- Because this Creative Commons license appears on apparently every page on boingboing.net -- including pages with user comments, photographs, videos, and any pages that may use material beyond the limits of fair use -- it may also be leading visitors to believe that other people's copyrighted works are covered under Creative Commons licenses when they are not. While it is common for web sites to carry blanket copyright notices in footers, an overly broad blanket copyright notice in a footer would induce a would-be copier to seek permission, and thus correctly ascertain the copyright status of a piece (i.e. no harm is done), whereas an overly broad Creative Commons license encourages visitors to copy, without asking, pieces that should be asked about (causing possible harm to the copyright owner, such as in this case to Ms. Le Guin).
Doctorow's copyright infringement will cause Ms. Le Guin a significant amount of work to get the numerous copies of this removed that boingboing readers believed they had the right to reprint. This unauthorized, widespread reprinting may also damage the value of this story to publishers and cost Ms. Le Guin future reprint sales. The misrepresentation may improperly give readers the impression that Ms. Le Guin has a grievance with Slate Magazine that she does not. It may be difficult to stop future copying by readers who believed the work was released under a Creative Commons license. These problems may happen to others as well, given boingboing's quoting practices and pervasive placement of CC licenses.
Given Doctorow's intense interest in issues of copyright, it is easy to imagine that he has let his wishes run ahead of reality, and so committed some serious ethical and legal errors, which he might wish to begin to redress by taking the Le Guin piece off his site and putting an apology in its place.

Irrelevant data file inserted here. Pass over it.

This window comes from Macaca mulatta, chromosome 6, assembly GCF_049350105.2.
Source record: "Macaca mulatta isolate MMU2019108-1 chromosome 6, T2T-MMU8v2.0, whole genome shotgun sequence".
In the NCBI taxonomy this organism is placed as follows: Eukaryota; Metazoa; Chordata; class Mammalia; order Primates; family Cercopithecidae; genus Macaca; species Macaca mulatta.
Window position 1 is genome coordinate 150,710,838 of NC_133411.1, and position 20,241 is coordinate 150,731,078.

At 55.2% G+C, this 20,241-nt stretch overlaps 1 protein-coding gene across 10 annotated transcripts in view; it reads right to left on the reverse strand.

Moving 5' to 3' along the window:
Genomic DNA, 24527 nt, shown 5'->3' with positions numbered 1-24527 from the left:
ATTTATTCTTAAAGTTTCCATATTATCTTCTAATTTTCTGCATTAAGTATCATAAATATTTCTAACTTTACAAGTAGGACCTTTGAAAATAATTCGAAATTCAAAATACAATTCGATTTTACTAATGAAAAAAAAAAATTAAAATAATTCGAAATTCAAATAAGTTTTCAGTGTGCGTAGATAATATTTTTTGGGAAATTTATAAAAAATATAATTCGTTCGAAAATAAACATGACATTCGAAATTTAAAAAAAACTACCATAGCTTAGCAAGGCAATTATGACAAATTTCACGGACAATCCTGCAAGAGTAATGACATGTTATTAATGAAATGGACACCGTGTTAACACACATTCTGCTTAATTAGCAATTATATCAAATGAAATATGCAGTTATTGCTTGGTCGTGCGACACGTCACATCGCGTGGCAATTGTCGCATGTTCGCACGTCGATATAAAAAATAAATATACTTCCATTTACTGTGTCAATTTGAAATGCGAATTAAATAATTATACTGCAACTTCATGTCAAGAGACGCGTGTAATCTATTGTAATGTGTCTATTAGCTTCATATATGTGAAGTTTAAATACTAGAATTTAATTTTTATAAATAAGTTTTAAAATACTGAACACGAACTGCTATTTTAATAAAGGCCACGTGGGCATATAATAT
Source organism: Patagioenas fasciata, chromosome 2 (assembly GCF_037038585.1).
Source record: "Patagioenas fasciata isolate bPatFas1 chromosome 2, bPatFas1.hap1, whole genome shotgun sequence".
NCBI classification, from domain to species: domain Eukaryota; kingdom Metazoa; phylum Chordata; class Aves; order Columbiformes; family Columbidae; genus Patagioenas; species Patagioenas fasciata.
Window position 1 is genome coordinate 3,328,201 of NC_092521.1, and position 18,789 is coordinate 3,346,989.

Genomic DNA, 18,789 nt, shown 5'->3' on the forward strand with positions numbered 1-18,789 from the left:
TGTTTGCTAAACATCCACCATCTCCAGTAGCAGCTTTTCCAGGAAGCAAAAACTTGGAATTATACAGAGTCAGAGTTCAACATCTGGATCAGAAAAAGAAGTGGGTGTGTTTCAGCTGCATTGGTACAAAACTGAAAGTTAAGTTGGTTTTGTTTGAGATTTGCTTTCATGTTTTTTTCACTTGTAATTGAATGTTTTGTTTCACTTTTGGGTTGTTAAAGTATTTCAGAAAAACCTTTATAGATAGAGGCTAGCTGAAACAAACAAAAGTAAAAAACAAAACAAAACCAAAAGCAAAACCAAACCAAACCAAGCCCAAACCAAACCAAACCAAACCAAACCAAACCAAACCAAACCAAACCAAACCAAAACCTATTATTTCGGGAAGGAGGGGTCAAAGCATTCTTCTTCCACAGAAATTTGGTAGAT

--Dr. Andrew Burt As approved by Ursula K. Le Guin
Permission is granted to copy this message elsewhere.
Fascinating. Doctorow went half mad over SFWA's action against scribd http://www.boingboing.net/2007/08/30/science-fiction-writ-1.html in which the Science Fiction Writers of America attempted to act in a massive violation of copyright and inadvertently included one of Doctorow's works in a takedown order. I told that story in Chaos Manor Reviews.
One presumes that Doctorow will plead his copyright violation was a mistake. It is not an explanation that he would accept from SFWA.
It is an old maxim of equity that he who seeks equity must do equity.
Subject: Dr. Burt's letter
That is truly pathetic. I hope it's not the best Dr. Burt can come up with. I don't really have the time or the patience to refute Dr. Burt's letter in detail, but I've embedded some comments below.
As Dr. Burt must know, there is no requirement to publish a copyright notice on material that is re-used under Fair Use.
The entire work comprises *one paragraph*. Quoting a single paragraph has always been considered Fair Use. Can anyone point to a case where quoting one paragraph has been successfully prosecuted as copyright infringement?
It's a real stretch to claim that BoingBoing placed a Creative Commons license on anything other than its own content. As Dr. Burt admits elsewhere in his letter, it's common and accepted practice to place a site copyright notice on each page of a web site. You do it, and I do it. Everyone does it. And it's widely understood that that copyright notice applies only to original material, and not to quoted material. If you post this message on your web page, no reasonable person could believe that you are claiming copyright on my words.
Again, this is a real stretch. Slate published the article in question, which in the absence of any disclaimer means that Slate endorses and is responsible for what is said in the article. The only exception to this rule are Letters to the Editor and similar features, where it's clear that the text is the opinion of the author rather than the opinion of the publisher. If I write an article for, say, Make Magazine, it's certainly valid for someone subsequently to report that "Make Magazine says...".
Give me a break. Damage the value of the story to publishers? Cost Ms. Le Guin future reprint sales? It's one bloody paragraph.